Current weather

  • Clear sky
  • 54°
    Clear sky
  • Comment

Report: Oil tankers pose greatest risk to inlet

Posted: April 26, 2012 - 8:28am  |  Updated: April 26, 2012 - 9:24am


A recent study aimed at determining historical rates and predicting future probabilities of oil spills and other materials into Cook Inlet from marine vessels found tank ships -- those carrying oil as their primary cargo -- have the lowest baseline spill rate.

However, that same report indicates oil tank ships present the greatest risk in Cook Inlet due to their greater oil capacity and concentrated operations in the middle region of the inlet.

The Glosten Associates recently released a draft report titled "Spill Baseline and Accident Causality Study" for use in the Cook Inlet Maritime Risk Assessment project. The Cook Inlet Regional Citizens Advisory Council is one of the lead organizations on project, along with the U.S. Coast Guard and Alaska Department of Environmental Conservation.

According to a press release, the study builds on the findings of a recent Cook Inlet vessel traffic study and estimates, by vessel type, spill frequency and size. It presents a future oil spill rate for 10 years based on 16 years of historical incident data. Glosten Associates, from the vessel traffic study's projected oil movements, also estimated average spill rates. The report also characterizes more than 1,000 spill scenarios developed from seven spill factors and highlights 13 spill scenarios with the highest combined probability and consequence.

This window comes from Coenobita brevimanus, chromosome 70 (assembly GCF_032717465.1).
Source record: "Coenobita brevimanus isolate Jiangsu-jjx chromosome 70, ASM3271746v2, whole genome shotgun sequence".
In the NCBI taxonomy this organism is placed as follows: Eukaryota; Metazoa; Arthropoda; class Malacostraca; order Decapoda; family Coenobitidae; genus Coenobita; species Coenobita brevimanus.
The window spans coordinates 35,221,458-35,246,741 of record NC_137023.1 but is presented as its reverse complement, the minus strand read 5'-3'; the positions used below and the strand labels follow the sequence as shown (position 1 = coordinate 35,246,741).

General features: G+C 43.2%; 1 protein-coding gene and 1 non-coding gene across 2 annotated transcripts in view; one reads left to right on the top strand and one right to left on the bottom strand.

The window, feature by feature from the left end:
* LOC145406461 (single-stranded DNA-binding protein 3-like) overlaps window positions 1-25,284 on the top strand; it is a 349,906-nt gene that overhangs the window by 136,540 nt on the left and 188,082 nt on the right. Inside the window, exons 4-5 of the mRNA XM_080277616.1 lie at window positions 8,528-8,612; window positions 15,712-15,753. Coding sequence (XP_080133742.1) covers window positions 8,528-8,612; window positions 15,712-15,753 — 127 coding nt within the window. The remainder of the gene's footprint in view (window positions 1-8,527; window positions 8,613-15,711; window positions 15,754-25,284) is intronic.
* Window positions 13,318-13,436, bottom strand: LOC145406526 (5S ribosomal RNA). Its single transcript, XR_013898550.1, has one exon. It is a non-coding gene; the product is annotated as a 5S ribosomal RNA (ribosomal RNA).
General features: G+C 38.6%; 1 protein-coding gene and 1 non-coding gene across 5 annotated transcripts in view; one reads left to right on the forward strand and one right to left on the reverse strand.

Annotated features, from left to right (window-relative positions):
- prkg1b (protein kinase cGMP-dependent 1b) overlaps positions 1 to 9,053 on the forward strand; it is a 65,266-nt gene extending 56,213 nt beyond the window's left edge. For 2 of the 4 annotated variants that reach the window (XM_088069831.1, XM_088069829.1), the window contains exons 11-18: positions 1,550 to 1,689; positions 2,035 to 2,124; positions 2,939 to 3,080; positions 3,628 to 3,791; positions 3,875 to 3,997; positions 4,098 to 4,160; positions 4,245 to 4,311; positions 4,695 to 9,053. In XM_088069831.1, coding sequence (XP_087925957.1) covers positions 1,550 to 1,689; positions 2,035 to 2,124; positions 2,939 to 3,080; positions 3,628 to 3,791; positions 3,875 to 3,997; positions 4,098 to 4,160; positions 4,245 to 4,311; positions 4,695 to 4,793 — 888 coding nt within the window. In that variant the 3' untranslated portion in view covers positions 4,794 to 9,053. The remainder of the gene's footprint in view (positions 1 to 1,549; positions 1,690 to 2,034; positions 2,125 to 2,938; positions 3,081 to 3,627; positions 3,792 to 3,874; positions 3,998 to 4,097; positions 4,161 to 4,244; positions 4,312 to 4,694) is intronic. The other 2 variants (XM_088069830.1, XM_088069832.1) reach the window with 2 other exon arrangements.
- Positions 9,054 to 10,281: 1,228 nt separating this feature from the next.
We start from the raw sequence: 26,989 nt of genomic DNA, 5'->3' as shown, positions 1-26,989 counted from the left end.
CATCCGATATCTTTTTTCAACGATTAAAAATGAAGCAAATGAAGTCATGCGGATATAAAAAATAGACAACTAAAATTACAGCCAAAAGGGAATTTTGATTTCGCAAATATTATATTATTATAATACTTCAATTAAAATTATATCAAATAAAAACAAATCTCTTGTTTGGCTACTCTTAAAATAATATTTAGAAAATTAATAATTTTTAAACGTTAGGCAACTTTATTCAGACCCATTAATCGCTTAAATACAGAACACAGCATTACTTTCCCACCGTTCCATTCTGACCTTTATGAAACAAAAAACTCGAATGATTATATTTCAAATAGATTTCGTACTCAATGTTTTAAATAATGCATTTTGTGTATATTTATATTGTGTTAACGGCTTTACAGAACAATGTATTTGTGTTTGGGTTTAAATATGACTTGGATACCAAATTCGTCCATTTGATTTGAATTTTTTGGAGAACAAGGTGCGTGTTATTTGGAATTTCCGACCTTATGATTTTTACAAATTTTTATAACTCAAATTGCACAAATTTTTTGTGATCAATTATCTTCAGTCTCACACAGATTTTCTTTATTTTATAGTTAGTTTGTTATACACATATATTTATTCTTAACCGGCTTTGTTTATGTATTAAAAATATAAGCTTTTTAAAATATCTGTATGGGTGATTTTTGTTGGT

"It will help us to help all of the stakeholders in Cook Inlet navigation determine what is the current and projected level of vessel traffic, what is the likelihood of various types of accidents that can occur and it will help us determine how we avoid or eliminate the likely causes of those accidents and mitigate the consequences of the actions should they occur," said Jerry Rombach, CIRCAC Director of Public Outreach.